Saint Boniface, like most of his delusional ilk, had a profound death-wish which the Heathens of Frisia graciously helped him fulfill. From Butler’s Lives of the Saints:
This apostle of so many nations thought he had yet done nothing, so long as he had not spilt his blood for Christ, and earnestly desired to attain to that happiness. Making use of the privilege which Pope Zachary had granted him of choosing his successor, he consecrated St. Lullus, an Englishman, formerly monk of Malmesbury, archbishop of Mentz, in 754, leaving him to finish the churches which he had begun in Thuringia, and that of Fuld, and conjuring him to apply himself strenuously to the conversion of the remaining idolaters.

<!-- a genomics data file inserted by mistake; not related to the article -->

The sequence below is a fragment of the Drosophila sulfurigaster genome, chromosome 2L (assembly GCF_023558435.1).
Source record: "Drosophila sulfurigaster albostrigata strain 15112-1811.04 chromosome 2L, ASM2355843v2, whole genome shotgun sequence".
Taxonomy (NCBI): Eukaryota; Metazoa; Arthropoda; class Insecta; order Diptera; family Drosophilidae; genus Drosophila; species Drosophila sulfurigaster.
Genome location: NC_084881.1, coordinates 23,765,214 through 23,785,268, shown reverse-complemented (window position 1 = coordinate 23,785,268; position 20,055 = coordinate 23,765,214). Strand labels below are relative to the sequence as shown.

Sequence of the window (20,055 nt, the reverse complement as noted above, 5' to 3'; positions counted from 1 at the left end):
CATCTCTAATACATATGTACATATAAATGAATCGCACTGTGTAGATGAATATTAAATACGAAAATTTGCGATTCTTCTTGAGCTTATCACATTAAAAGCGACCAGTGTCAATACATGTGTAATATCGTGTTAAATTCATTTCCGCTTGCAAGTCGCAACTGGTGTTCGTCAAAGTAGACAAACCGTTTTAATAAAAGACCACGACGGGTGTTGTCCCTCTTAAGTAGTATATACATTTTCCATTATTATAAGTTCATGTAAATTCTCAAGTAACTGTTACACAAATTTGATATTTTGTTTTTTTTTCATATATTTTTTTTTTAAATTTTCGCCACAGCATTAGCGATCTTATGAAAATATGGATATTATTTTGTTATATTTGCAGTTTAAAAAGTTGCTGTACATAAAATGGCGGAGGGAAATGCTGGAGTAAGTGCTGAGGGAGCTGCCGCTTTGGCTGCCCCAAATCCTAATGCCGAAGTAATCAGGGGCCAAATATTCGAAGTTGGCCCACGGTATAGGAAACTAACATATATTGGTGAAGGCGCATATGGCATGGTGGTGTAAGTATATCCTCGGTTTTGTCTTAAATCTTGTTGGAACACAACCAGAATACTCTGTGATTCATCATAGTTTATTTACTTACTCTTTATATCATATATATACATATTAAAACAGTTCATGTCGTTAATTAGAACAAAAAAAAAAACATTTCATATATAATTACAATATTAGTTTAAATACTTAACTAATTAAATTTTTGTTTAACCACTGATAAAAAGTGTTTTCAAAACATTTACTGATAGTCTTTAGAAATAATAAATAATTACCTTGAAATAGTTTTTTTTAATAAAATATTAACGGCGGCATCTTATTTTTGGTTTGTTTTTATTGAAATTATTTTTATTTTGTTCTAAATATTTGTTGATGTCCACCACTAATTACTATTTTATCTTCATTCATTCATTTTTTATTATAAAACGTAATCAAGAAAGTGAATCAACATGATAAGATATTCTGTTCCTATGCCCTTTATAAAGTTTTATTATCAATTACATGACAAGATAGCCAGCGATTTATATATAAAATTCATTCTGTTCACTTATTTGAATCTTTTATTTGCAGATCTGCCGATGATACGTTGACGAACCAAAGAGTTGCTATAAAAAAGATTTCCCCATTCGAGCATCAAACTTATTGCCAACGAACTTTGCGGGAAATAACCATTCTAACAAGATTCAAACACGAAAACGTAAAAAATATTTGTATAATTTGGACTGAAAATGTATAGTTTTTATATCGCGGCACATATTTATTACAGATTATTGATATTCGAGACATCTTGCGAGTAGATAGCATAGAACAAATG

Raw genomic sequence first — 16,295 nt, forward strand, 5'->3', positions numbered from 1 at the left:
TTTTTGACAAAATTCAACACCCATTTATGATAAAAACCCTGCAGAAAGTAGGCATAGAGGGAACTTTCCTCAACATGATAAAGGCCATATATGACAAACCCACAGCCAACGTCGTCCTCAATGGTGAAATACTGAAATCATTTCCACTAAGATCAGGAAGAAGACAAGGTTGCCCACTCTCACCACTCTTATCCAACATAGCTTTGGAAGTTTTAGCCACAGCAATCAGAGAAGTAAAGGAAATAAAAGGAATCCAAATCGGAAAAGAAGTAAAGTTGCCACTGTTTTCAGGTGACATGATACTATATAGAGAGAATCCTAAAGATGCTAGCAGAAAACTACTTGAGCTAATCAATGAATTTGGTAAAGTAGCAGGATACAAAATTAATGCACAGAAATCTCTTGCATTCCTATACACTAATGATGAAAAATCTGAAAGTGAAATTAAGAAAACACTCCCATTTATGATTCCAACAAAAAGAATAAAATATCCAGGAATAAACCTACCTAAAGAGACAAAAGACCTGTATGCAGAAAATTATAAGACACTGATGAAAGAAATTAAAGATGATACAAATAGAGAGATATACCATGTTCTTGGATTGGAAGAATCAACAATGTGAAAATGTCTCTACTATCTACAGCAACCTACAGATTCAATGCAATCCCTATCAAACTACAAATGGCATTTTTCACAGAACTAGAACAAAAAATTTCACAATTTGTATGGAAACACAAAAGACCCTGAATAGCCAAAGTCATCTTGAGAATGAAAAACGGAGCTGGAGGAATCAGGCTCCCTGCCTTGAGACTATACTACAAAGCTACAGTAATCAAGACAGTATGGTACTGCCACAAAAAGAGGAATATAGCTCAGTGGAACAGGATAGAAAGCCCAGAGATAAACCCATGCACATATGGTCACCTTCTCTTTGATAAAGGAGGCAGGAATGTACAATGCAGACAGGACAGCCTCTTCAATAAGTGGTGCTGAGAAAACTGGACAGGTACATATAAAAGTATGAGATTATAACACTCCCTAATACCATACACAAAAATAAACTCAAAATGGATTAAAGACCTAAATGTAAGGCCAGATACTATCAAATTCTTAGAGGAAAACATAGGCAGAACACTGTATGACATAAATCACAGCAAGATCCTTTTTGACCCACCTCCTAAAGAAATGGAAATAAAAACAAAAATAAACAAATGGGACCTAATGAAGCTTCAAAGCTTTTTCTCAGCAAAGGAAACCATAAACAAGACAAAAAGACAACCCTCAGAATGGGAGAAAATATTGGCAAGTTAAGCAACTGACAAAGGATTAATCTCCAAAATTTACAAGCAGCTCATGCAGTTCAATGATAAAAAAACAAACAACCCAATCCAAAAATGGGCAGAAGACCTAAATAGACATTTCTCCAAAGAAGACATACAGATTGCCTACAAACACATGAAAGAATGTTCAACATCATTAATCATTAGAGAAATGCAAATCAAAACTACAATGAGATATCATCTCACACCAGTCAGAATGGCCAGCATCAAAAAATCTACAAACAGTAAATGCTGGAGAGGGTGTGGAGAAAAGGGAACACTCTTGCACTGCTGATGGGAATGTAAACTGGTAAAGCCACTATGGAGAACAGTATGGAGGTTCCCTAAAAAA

The saint, looking upon himself as devoted to labour in the conversion of infidels, and being at liberty to follow the call of heaven, would not allow himself any repose, so long as he saw souls perishing in the shades of darkness, and his extreme desire of martyrdom seemed to give him a foresight of his approaching death. Having therefore settled his church and put all things in the best order possible, he set out with certain zealous companions to preach to the savage infidel inhabitants of the northern parts of East Friesland. Having converted and baptized some thousands among them, he appointed the eve of Whit-Sunday to administer to the neophytes the sacrament of confirmation in the open fields in the plains of Dockum, near the banks of the little rivulet Bordne. He pitched there a tent, and was waiting in prayer the arrival of the new converts, when, behold, instead of friends, a band of enraged infidels appeared on the plain all in arms, and coming up, rushed into his tent. The servants that were with the holy martyr were for defending his life by fighting; but he would not suffer it, declaring that the day he had long waited for was come, which was to bring him to the eternal joys of the Lord. He encouraged the rest to meet, with cheerfulness and constancy, a death which was to them the gate of everlasting life. While he was thus employed, the Pagans attacked them sword in hand, and put them all to death. St. Boniface suffered in the seventy-fifth year of his age, on the 5th of June, in the year of Christ 755. With him were martyred fifty-two companions, of whom the principal persons were Eoban, bishop; Wintrung, Walter, and Adelhere, priests; Hamund, Strichald, and Bosa, deacons; Waccar, Gunderhar, Williker, and Hadulph, monks; the rest were laymen.